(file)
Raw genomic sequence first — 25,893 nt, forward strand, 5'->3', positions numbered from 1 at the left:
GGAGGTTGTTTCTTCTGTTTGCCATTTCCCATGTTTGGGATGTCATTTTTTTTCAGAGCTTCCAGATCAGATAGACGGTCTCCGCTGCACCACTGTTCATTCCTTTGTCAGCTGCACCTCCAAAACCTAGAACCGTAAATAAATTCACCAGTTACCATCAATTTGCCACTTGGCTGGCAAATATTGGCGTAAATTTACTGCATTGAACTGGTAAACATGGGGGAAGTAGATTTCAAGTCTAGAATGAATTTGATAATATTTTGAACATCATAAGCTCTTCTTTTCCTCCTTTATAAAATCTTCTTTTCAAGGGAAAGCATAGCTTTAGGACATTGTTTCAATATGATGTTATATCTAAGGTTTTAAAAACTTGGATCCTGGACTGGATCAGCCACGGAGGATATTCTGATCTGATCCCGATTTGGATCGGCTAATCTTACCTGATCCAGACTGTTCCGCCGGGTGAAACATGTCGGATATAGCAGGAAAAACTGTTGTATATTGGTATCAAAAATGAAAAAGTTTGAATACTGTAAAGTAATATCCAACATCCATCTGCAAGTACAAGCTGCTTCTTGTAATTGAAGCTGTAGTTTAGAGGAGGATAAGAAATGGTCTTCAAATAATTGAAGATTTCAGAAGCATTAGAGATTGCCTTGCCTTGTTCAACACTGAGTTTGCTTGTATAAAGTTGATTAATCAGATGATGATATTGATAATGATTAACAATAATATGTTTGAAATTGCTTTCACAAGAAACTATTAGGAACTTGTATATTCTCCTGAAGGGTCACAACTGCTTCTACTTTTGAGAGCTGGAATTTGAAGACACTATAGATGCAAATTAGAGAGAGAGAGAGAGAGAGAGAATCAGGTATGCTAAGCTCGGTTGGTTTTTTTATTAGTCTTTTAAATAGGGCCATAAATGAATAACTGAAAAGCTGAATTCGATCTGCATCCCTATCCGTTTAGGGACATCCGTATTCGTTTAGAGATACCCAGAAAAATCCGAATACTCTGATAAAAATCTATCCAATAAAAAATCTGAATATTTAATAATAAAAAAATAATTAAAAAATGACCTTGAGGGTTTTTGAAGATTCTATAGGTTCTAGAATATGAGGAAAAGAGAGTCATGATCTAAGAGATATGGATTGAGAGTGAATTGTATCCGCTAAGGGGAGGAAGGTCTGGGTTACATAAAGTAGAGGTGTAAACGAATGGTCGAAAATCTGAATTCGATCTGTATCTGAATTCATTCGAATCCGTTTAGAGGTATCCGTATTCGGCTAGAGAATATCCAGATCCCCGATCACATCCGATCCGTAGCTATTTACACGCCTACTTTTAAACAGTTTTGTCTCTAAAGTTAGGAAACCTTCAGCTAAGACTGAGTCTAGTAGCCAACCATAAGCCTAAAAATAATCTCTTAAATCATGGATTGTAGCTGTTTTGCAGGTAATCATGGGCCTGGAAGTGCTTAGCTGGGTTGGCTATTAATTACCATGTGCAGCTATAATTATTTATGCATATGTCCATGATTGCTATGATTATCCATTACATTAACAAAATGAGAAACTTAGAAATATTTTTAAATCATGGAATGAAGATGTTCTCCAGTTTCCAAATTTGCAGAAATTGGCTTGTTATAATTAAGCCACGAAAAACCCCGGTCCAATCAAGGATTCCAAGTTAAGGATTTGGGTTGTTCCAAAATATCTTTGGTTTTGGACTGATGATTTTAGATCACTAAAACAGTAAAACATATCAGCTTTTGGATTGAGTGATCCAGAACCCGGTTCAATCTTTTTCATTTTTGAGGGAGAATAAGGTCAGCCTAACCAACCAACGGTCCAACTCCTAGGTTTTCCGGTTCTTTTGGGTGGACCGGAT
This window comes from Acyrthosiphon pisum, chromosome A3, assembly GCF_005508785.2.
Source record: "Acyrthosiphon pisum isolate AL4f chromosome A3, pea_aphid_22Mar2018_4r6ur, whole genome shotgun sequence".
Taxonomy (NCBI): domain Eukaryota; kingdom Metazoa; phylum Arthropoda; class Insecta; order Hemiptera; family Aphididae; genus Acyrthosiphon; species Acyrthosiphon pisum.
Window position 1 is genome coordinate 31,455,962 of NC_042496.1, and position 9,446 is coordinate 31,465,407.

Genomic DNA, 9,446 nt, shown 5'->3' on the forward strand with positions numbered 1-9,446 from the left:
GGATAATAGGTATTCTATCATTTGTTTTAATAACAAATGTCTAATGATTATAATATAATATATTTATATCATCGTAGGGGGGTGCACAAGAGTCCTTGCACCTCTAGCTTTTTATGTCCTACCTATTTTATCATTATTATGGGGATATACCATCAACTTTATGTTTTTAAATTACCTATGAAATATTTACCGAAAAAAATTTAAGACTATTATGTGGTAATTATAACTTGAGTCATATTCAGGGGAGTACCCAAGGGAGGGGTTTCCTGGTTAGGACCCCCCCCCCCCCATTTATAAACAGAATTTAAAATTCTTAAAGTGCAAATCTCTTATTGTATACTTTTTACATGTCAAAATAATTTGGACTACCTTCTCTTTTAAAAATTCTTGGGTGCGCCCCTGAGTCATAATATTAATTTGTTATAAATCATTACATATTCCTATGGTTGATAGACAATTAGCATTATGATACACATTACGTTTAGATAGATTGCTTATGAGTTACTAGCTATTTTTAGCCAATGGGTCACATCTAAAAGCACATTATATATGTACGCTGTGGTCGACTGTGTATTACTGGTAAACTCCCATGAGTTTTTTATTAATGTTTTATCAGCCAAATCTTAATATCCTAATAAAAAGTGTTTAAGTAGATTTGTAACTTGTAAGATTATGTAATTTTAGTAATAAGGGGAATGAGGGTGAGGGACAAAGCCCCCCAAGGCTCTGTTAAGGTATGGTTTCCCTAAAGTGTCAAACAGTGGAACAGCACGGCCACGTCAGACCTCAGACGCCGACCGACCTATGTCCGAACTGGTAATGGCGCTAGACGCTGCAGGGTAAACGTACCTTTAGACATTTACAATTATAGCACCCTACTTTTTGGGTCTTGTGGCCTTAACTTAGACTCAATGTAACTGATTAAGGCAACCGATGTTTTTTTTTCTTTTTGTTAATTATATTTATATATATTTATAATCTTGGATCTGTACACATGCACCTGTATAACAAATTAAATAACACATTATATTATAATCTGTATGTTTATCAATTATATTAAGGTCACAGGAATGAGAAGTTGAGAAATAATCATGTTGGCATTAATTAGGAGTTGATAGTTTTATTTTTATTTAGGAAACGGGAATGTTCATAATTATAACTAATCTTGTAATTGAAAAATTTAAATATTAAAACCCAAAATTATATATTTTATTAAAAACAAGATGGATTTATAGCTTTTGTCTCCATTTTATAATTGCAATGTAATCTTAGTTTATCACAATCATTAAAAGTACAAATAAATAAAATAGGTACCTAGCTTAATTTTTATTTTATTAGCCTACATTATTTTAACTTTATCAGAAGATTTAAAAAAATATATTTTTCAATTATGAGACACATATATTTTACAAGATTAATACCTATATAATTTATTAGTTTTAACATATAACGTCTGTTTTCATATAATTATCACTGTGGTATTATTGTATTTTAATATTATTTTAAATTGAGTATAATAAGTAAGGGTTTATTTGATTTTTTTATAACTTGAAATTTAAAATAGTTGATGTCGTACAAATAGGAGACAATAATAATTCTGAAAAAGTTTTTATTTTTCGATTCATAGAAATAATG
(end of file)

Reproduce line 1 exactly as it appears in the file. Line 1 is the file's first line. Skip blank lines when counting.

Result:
Raw genomic sequence first — 25,893 nt, forward strand, 5'->3', positions numbered from 1 at the left: